KABUL, 12 February (IRIN) - Standing in a gated cell, Nurallah Herawi wants out. "Open the door. I want to go outside," the former police officer told IRIN. While his request is a simple one, staff members at Afghanistan's only mental hospital, a decrepit and ill-equipped facility in the capital, Kabul, are not so sure.
Brought in five days earlier by his wife, the 45-year-old suffers from acute schizophrenia and is known to lash out. As doctors ponder his treatment, Herawi is confined to room number three, a darkened cell reserved for patients deemed violent.
According to the World Health Organisation (WHO), about four million people, or some 20 percent of the population, suffer from mental health problems or some form of diminished capacity. Depression - particularly amongst women - remains widespread, while thousands of children demonstrate learning or behavioural problems, many the result of war-related trauma. In Afghanistan, devastated by decades of war, poverty and dislocation, cases like Herawi's are hardly uncommon.
What is new, however - over one year after the demise of the Taliban - is the continued lack of resources to meet this challenge. "There is an extreme shortage of expertise with regard to mental health," the WHO mental health officer, Dr Sayed Azimi, told IRIN. "We don't have trained qualified psychiatrists in the country, and the facilities to treat patients are inadequate," the Indian-trained physician - the only trained psychiatrist in the country - observed.
But inadequate is an understatement. Down the hall in a room permeated by the stench of urine, Javid Bydia, a 29-year-old former military officer from the western city of Herat, looks agitated. Brought in for reasons similar to Herawi's, he suffers from hallucinations and bouts of violence. "I have headaches all the time. Sometimes I hear voices," the father-of-three told IRIN.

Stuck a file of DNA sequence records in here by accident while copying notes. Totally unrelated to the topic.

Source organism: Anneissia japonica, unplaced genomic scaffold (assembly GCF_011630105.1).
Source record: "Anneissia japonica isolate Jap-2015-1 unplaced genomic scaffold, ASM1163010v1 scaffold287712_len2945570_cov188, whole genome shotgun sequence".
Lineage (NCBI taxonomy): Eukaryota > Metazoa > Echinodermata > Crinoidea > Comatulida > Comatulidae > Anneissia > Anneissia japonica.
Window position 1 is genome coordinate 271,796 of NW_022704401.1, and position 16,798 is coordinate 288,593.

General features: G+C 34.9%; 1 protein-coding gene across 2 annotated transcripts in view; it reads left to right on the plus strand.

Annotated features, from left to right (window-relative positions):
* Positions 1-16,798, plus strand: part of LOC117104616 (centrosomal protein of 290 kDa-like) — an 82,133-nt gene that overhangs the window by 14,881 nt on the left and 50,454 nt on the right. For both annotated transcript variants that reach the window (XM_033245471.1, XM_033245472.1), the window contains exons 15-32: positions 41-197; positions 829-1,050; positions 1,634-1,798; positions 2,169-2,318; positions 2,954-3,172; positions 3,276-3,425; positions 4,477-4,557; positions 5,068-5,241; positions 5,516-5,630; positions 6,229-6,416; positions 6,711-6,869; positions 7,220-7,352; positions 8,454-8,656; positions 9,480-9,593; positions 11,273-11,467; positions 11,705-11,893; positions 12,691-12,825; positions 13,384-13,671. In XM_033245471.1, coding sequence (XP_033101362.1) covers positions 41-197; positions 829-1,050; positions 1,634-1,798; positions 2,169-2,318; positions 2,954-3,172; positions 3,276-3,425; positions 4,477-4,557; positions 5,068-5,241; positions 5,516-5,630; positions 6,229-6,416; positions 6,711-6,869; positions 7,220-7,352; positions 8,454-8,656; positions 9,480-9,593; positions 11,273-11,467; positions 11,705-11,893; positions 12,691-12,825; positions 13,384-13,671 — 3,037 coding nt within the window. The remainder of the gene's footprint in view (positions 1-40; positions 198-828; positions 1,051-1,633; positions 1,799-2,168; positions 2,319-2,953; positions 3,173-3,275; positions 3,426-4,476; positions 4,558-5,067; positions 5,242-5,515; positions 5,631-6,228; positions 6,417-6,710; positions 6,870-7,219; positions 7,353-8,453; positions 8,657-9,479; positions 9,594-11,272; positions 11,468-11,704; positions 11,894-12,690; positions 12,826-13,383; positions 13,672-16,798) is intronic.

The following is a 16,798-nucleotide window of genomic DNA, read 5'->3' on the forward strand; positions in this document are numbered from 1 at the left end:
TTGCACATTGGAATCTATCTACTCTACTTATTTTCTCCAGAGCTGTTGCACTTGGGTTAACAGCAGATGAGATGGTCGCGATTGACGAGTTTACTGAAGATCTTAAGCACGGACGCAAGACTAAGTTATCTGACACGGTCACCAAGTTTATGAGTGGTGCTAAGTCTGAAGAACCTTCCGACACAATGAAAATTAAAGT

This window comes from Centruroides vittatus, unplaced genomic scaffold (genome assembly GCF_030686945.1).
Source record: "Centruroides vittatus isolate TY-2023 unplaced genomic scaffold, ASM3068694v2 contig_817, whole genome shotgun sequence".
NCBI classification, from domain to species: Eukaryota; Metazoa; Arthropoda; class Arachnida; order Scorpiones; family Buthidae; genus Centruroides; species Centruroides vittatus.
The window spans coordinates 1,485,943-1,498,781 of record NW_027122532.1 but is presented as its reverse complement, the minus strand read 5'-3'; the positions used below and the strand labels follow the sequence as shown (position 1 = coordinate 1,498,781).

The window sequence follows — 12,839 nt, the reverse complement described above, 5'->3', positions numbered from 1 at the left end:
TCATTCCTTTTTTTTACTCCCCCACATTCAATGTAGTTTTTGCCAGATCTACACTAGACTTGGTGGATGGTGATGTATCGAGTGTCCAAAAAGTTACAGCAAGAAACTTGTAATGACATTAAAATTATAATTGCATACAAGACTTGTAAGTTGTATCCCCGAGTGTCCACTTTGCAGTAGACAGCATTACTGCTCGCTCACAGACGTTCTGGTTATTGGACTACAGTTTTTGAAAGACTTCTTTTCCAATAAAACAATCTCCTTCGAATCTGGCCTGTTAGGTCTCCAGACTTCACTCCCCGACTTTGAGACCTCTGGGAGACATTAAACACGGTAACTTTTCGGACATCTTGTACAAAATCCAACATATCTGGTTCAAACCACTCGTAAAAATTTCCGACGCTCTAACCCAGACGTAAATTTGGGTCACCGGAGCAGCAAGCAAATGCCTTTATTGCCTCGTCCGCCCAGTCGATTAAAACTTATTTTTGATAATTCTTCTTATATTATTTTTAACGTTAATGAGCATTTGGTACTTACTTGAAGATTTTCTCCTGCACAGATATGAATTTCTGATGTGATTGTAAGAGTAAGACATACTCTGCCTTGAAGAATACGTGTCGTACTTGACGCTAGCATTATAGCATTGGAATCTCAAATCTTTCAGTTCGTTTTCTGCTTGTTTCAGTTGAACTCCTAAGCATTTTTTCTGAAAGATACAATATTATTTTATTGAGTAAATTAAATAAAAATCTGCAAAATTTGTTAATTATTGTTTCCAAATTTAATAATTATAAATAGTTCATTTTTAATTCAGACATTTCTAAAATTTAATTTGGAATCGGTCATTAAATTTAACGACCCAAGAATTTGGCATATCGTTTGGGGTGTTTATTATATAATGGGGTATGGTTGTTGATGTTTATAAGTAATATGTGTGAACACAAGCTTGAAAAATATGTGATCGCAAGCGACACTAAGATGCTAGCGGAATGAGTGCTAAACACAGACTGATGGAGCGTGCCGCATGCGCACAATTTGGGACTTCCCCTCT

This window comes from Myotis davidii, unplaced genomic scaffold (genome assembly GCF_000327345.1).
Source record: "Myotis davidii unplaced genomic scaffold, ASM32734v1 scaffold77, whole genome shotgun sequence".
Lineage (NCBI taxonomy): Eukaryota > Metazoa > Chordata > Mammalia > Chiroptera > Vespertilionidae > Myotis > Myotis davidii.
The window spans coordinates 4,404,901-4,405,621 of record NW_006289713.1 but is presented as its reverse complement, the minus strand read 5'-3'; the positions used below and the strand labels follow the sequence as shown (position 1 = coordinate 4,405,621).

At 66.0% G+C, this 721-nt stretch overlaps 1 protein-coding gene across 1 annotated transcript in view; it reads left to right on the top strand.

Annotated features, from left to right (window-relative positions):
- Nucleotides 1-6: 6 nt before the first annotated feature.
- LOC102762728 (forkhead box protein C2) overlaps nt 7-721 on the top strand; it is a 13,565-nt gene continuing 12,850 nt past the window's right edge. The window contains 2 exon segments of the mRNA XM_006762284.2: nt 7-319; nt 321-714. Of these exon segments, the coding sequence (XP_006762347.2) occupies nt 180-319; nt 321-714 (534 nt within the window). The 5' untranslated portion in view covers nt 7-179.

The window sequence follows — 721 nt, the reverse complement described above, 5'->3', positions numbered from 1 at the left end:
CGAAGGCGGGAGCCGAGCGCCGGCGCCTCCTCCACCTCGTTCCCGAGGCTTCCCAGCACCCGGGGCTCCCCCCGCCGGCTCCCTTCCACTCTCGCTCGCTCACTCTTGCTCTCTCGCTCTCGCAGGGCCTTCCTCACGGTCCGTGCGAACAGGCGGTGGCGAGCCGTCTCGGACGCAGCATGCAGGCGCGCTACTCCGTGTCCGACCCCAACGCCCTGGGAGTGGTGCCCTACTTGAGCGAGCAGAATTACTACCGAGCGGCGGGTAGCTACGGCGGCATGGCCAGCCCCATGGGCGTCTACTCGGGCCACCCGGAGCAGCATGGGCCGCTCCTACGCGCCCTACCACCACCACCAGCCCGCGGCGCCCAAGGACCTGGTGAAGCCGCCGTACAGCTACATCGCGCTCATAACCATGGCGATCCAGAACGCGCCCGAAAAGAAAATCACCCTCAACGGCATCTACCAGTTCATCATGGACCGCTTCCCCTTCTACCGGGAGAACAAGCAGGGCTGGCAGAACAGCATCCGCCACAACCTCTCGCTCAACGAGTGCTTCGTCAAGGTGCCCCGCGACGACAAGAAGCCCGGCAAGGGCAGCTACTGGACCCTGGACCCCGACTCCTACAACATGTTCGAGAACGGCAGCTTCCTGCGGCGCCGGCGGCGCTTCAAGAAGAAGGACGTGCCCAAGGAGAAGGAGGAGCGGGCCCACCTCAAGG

Meanwhile, in the same room, another former soldier - his legs chained together to prevent escape - mumbles as he sits on his bed. "I'll be good. I promise," he says over and over again.
While conditions within this 40-bed unit are undeniably poor, strangely both of these men are considered lucky. Although there is a small outpatient mental health centre in Sherberghan, the provincial capital of northern Jawzjan Province, the Soviet-built former central clinic in Kabul remains the country's only facility remotely geared to helping those suffering from mental illness and trauma - a fact that baffles Afghan health workers.
"After two decades of war, 95 percent of the population were affected psychologically, and yet there is only one mental hospital for the entire nation," Dr Abdul Ahad Awarah, a former assistant at the hospital, told IRIN. "While we have thousands of regular hospitals, mental health has completely fallen to the wayside."
Deeply frustrated, the clinical psychiatrist maintained that no organisation - including the UN - had demonstrated a real willingness to help. "People aren't interested. It simply isn't a priority for them," he said.
Sadly his contention could be correct. Grossly under-resourced, the unit can barely provide the basics, much less treatment. "Conditions here are very poor," Dr Ahmad Shafi Zia, one of 21 attending doctors and 15 nurses working around the clock, told IRIN. "If any patient comes here, there is little we can do for them," he said. "We just try to keep them from hurting themselves."